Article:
How Kitesurfing became a family pastime,
For years kitesurfing has had the reputation as being an extreme sport. This reputation was largely perpetuated by the pioneers themselves that experimented and discovered the limitations of their equipment through a series of adventures and misadventures that were quaintly referred to as “kitemares”. Kitemares are the often humorous anecdotes of bravado and naïveté, combined with hilarious prat falls and physical comedy of man at the mercy of the winds. These stories were the earliest form of kite-Lore, a series of scary bed-time fables that were supposed to keep you from doing stupid and reckless things. Once your were put into a sufficiently scared state of submissive anxiety. You were told the basic survival tips for kitesurfing. “Never let go” was an early one, from before the days of kite leashes. (This one was quickly abandoned because it put more people in trouble than it actually saved). And “the wind can kick your ass”, was another truism which still holds true to this day. However we now see that it is more accurate to say that you can “..easily kick your own butt using the wind”.
The Pioneers were extreme athletes,
The sport initially enjoyed the notoriety of being “extreme”, and the athletes at the developing edge of the sport were constantly trying to push out the limits of the sport in extreme ways, like speed kiting, riding monster waves, doing amazing feats of endurance kiteboarding, and such things. Early kitesurfers took a lot of risks and learned by trying new things and testing their limits. hard lessons were learned through trial and error. Out of necessity Kitesurfers adopted a tradition of learning from each other’s mistakes. It was by sharing their experiences that kept themselves from repeating each-others biggest mistakes. Through sharing their experiences they created a core of useful knowledge that improved the safety and benefited all. This shared knowledge has been passed down to us today in the form of the first proper kiteboarding lessons, and early teaching systems. Once the initial pioneering and discovery phase of the sport was over, better standards of equipment had emerged and safer techniques were established. The sport gradually started gaining a broader appeal, and eventually became more accessible to all.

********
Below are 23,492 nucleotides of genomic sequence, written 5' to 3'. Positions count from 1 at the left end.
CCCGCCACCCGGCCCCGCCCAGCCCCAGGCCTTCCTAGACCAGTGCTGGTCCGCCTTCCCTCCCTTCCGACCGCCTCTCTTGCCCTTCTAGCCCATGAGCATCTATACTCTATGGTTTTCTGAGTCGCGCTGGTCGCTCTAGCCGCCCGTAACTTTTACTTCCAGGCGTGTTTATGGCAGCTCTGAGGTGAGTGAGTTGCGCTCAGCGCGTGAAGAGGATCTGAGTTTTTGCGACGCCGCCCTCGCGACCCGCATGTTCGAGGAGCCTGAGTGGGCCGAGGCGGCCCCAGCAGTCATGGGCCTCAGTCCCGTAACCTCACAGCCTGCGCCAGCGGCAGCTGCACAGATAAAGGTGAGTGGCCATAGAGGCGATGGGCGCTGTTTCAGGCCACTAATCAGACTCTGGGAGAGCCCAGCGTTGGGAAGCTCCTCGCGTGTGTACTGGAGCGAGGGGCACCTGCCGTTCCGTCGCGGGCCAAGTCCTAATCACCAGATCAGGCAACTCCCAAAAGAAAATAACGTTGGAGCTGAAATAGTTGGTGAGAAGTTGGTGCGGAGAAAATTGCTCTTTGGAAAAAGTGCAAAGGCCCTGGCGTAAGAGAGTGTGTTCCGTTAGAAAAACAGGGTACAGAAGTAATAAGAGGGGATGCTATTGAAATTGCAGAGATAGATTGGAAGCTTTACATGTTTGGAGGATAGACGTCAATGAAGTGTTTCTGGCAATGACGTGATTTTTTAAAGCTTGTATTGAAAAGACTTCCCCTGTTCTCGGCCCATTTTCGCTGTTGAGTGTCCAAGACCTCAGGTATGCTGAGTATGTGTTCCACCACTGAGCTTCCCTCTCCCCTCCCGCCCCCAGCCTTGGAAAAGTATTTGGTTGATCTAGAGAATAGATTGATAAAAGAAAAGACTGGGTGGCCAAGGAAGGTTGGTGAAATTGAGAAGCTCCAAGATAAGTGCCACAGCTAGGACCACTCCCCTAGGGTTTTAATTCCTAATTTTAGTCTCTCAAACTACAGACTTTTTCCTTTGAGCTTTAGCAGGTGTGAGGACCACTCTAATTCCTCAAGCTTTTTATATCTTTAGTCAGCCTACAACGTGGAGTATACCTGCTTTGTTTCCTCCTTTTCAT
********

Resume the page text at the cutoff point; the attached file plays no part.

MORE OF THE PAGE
Kiteboarding evolved into a sport,